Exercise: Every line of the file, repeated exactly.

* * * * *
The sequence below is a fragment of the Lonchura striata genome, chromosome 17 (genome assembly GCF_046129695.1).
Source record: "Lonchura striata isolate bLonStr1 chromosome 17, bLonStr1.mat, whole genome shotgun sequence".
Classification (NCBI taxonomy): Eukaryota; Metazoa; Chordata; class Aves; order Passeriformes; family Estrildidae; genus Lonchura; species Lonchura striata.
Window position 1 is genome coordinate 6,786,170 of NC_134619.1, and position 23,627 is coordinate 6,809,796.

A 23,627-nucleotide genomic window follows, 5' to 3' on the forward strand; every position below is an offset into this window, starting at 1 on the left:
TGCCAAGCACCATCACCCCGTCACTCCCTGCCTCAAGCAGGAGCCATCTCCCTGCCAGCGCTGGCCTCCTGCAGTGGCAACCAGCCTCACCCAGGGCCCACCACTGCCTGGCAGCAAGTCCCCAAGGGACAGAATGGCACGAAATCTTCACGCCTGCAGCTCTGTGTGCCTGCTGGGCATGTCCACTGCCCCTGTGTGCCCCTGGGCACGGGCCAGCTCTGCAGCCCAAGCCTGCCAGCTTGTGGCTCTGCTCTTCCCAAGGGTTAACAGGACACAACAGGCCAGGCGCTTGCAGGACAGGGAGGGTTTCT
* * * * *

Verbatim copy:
The sequence below is a fragment of the Lonchura striata genome, chromosome 17 (genome assembly GCF_046129695.1).
Source record: "Lonchura striata isolate bLonStr1 chromosome 17, bLonStr1.mat, whole genome shotgun sequence".
Classification (NCBI taxonomy): Eukaryota; Metazoa; Chordata; class Aves; order Passeriformes; family Estrildidae; genus Lonchura; species Lonchura striata.
Window position 1 is genome coordinate 6,786,170 of NC_134619.1, and position 23,627 is coordinate 6,809,796.

A 23,627-nucleotide genomic window follows, 5' to 3' on the forward strand; every position below is an offset into this window, starting at 1 on the left:
TGCCAAGCACCATCACCCCGTCACTCCCTGCCTCAAGCAGGAGCCATCTCCCTGCCAGCGCTGGCCTCCTGCAGTGGCAACCAGCCTCACCCAGGGCCCACCACTGCCTGGCAGCAAGTCCCCAAGGGACAGAATGGCACGAAATCTTCACGCCTGCAGCTCTGTGTGCCTGCTGGGCATGTCCACTGCCCCTGTGTGCCCCTGGGCACGGGCCAGCTCTGCAGCCCAAGCCTGCCAGCTTGTGGCTCTGCTCTTCCCAAGGGTTAACAGGACACAACAGGCCAGGCGCTTGCAGGACAGGGAGGGTTTCT